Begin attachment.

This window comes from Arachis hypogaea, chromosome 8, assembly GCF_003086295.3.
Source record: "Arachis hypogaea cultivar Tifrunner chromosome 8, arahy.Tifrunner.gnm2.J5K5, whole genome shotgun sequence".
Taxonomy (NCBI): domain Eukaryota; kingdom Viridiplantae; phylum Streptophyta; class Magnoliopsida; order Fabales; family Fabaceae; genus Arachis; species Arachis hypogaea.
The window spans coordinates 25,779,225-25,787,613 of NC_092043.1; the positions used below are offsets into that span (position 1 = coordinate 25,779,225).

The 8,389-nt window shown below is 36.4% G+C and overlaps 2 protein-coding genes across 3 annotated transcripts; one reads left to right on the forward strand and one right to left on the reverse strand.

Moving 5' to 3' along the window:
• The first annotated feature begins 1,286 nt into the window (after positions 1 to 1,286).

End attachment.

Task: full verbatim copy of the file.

This window comes from Arachis hypogaea, chromosome 8, assembly GCF_003086295.3.
Source record: "Arachis hypogaea cultivar Tifrunner chromosome 8, arahy.Tifrunner.gnm2.J5K5, whole genome shotgun sequence".
Taxonomy (NCBI): domain Eukaryota; kingdom Viridiplantae; phylum Streptophyta; class Magnoliopsida; order Fabales; family Fabaceae; genus Arachis; species Arachis hypogaea.
The window spans coordinates 25,779,225-25,787,613 of NC_092043.1; the positions used below are offsets into that span (position 1 = coordinate 25,779,225).

The 8,389-nt window shown below is 36.4% G+C and overlaps 2 protein-coding genes across 3 annotated transcripts; one reads left to right on the forward strand and one right to left on the reverse strand.

Moving 5' to 3' along the window:
• The first annotated feature begins 1,286 nt into the window (after positions 1 to 1,286).